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interfaceNigel Stansfield
VP & Chief Innovation Officer at Interface

How can manufacturing innovation help to improve sustainable business practices?

Last month’s COP21 climate change summit in Paris resulted in the first ever agreement by nearly 200 countries to cut carbon emissions, indicating a new perspective on how we tackle global warming.

Now more than ever, embedding sustainable practices into a business is therefore essential for the manufacturing industry. We’re in an age where contractors and architects demand flooring solutions that do more than simply meet their design objectives. They are looking for innovative products that go a long way to meeting their sustainability targets too.

In fact, for many of the projects that Interface is involved in, sustainability is just as important as the visual impact of the end result. Clearly, design excellence and sustainable business practices now go hand-in-hand. If manufacturers are to ensure their success in a competitive marketplace, they need to incorporate new technologies and processes to reduce their environmental footprint.

For Interface, sustainability is embedded into the very core of the business. It’s what pushes us to use radical technologies and break limits with new product inventions. Our vision is to reduce our carbon emissions to zero, and we can only achieve this by embracing true innovation.

“Ultimately, the first stage in producing a genuinely sustainable product means ensuring that we understand whereabouts in the life cycle the biggest impact is”

By actively encouraging people to share new ideas we’ve been able to inject creative thinking into our research and development and find resourceful solutions to the sustainability challenges we face.

This idea of ‘co-Innovation’ brings together regions, departments and teams at all levels to put forward suggestions and ideas. But collaboration shouldn’t be limited to the boundaries inside a company, by reaching out and working with others we’ve been able to develop truly innovative practices and products.

As an example, Interface is the first carpet company to use waste PVB (poly-vinyl-butyral) in the intermediate layer between the carpet tile backing and face known as the ‘precoat’. This recycled polymer reduces the carbon footprint of this component in the carpet tile by 80 per cent.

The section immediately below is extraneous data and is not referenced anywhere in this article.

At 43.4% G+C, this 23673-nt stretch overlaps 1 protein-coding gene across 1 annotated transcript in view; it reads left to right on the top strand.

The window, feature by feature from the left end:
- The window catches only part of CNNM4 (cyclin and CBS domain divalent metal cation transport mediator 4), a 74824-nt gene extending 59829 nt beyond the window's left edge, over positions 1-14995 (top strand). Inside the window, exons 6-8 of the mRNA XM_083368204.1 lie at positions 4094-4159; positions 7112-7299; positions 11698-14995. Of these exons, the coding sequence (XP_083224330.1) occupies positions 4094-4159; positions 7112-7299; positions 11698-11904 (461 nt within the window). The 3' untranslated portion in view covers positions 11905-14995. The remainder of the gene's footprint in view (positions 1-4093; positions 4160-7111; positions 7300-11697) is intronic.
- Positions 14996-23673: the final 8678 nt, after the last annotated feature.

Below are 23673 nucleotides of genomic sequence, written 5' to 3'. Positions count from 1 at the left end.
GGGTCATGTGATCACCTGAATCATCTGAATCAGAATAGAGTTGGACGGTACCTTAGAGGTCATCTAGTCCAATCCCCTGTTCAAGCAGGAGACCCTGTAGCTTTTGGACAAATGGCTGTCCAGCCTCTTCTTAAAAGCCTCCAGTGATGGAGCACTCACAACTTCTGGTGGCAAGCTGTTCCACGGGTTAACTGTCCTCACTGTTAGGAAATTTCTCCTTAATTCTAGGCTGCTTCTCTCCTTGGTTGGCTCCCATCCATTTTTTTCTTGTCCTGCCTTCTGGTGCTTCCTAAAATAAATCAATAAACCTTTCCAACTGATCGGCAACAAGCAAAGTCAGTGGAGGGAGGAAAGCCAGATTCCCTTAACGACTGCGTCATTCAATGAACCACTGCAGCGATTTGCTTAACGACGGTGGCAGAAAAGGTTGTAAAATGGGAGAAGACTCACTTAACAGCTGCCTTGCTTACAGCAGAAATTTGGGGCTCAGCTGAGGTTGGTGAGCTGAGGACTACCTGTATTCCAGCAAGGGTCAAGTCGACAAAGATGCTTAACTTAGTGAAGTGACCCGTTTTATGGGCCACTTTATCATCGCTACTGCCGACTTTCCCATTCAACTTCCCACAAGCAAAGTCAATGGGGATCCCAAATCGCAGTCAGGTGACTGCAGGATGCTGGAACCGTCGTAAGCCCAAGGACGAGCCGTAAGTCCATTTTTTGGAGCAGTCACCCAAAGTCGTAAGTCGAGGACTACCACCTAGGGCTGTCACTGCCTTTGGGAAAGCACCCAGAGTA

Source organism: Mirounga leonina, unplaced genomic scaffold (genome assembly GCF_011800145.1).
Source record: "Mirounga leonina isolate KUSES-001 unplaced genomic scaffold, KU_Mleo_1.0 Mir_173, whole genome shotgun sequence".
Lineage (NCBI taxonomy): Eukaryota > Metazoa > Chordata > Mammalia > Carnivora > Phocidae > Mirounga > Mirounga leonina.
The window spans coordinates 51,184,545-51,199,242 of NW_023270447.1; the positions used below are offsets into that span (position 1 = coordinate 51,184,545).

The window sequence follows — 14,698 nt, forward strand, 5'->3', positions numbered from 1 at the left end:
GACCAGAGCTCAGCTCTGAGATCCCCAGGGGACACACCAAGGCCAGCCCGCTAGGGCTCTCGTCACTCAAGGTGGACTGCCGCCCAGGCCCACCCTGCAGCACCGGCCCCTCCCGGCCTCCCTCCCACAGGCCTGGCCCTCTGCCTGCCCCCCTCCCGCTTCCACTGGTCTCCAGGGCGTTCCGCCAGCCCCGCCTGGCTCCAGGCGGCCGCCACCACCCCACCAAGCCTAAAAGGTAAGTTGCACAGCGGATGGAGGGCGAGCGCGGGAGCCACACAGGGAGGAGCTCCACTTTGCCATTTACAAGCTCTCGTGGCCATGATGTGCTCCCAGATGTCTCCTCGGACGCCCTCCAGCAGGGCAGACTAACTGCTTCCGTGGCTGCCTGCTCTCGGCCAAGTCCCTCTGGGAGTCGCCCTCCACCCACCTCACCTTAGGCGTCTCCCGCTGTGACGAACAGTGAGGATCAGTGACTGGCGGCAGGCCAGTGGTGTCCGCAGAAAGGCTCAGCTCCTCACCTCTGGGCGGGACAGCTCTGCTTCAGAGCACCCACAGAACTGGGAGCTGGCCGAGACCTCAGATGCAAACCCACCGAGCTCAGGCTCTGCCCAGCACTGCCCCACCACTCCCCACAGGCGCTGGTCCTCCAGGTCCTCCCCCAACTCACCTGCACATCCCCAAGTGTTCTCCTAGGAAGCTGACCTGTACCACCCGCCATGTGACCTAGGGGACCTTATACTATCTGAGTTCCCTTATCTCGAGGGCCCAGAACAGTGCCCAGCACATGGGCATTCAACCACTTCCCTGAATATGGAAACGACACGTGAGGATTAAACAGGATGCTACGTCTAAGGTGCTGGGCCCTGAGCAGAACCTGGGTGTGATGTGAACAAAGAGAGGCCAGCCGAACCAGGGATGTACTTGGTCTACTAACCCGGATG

PVB is a laminate material found in car windscreen glass that prevents it from shattering and, as such, is a common waste product from the automotive industry. After ten years of research alongside Shark Solutions, we found a way to extract PVB from glass and use it to make the precoat that fixes yarn to the backing compound in our flooring. This project shows how, by championing radical innovation, manufacturers can make a real impact on the world’s efforts to cut carbon emissions.

Ultimately, the first stage in producing a genuinely sustainable product means ensuring that we understand whereabouts in the life cycle the biggest impact is – from the raw materials used it it’s manufacture, the product’s usage, through to the end of its useful life. In doing this, we can ensure that the impact of any innovation will be significant.

Our manufacturing facilities in Europe, for example, operate with 100 per cent renewable energy. In Scherpenzeel, the Netherlands, by purchasing directed biogas from a local anaerobic digestion plant that uses digested fish waste to create biogas, we have reduced our greenhouse gas emissions significantly. We’ve also reduced the amount of water used in the manufacturing process by 95 per cent by installing a closed loop recirculation system.

Manufacturers need to push their limits and incorporate new ideas and technologies in their supply chain. By effectively doing this, businesses can reduce their environmental footprint – something that is growing more important every day.

Failing to incorporate sustainability into a business puts companies at risk of falling behind in a competitive marketplace, as designers, architects and contractors choose more environmentally viable products. If we apply fresh thinking to traditional research and development, it’s possible to create economic value while also decreasing a business’s negative environmental impact at the same time.